2. JimmyJack says:

    20-year-old “senior analysts…”


  3. TJ says:

    There has been a lot of conversation on here about Henry Melton and Randy Starks as possible free agent targets. What about Glenn Dorsey? Coming out of LSU, he was exactly what Seattle needs NOW. Unfortunately for him, he got stuck with a 3-4 defense that didn’t allow him to utilize his strengths. To me, he is was one of the worst scheme matches (or mismatches) in recent memory.

    • Turp says:

      I think Rob mentioned that he doesn’t really generate pass rush from the 3.

    • Rob Staton says:

      Sure, but he also showed precious little whether he was playing in the 3-4 or the 4-3. It’s perhaps a stretch to expect he’ll suddenly explode in his 28th year by a mere scheme switch.

  4. There are some scary-underrated players in this years draft. Micah Hyde is one of my favorite big corners this year, and he’s not even in Pauline’s top 160. No Armonty Bryant or Courtney Gardner either. I don’t think I’ll ever watch the late rounds with more suspense than I will this year.

  5. Ryan M says:

    Some mocks have Barkley going in round three. Is there a point where you’d take him in that area, even though we have Wilson, just for the value? Either as a backup or as future trade value?

    • John says:

      I’ve never been high on Barkley as an NFL passer but I don’t see him slipping passed Andy Dalton range. I really think he’ll be a first round pick. Just have no clue where in rd 1 he gets picked.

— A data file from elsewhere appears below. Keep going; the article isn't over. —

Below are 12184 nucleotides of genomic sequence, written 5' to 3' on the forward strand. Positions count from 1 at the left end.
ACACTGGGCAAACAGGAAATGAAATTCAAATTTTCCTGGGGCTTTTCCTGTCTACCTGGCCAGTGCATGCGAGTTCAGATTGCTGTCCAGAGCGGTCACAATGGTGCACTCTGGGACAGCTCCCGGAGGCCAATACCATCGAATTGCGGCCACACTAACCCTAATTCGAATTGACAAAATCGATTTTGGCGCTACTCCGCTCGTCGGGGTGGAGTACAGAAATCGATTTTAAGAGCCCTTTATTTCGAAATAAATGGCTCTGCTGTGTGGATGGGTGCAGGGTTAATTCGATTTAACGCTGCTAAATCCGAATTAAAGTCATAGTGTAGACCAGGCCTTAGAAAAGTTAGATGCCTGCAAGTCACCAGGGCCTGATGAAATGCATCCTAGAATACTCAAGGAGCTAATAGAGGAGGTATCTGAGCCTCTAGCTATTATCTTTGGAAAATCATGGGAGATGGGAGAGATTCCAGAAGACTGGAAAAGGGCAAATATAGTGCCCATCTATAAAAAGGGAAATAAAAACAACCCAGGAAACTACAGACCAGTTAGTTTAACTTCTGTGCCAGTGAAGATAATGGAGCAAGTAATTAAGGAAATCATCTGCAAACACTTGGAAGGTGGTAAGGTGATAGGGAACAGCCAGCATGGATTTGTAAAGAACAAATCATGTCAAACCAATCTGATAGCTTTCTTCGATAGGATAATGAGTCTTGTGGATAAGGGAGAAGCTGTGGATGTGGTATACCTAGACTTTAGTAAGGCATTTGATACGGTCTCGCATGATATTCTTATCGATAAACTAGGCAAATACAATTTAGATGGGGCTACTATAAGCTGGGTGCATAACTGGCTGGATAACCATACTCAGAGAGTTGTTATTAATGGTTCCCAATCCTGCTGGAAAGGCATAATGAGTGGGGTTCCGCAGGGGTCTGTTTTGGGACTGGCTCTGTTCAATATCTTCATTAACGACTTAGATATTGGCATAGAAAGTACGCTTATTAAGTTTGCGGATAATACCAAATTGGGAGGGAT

• Rob Staton says:

      He won’t go in round three. He’ll be long gone by then.

  6. Cysco says:

    That Walter Stewart film is impressive. I’ll be really curious where he goes on draft day. I’m no doctor, and I don’t play one on TV, but missing part of the bone that makes up the circumference of a single vertebrae doesn’t sound like it should be a career ending discovery. Just seems like with today’s advances in medicine and protective equipment, they should be able to provide him with some form of neck support to reduce the chances of injury.

    The dude played an entire high school and college career without incident. Where are most people projecting he’ll go? 2nd? 3rd?

    • nick says:

      I am neither a Neurosurgeon or an Orthopaedic surgeon but I am an Oral Maxillofacial surgeon and I routinely treat patients with concomitant facial and cervical injuries so I feel like I have an some inside knowledge to an issue like this.
      #1 at the trauma hospital I work at the two specialities share call, one service one night and the other service the next. They do things a little differently and I would not say either is better than the other.
      #2 the team physician was put in a dangerous position, if he let stewart play after finding this congenital anomaly and the poor guy gets hurt then he would have been sued terribly. So he made the safe call and forbid the guy from playing.
      #3 Things totally change at the professional level and the doctor will no longer be held accountable for the decisions a grown professional player makes.
      If he is cleared by the physicians of pro teams then I am confident the risks are low.

    • Chavac says:

      If he has cervical spina bifida and an anterior C1 fracture, I can’t imagine any doctor medically clearing him. That’s a disaster waiting to happen.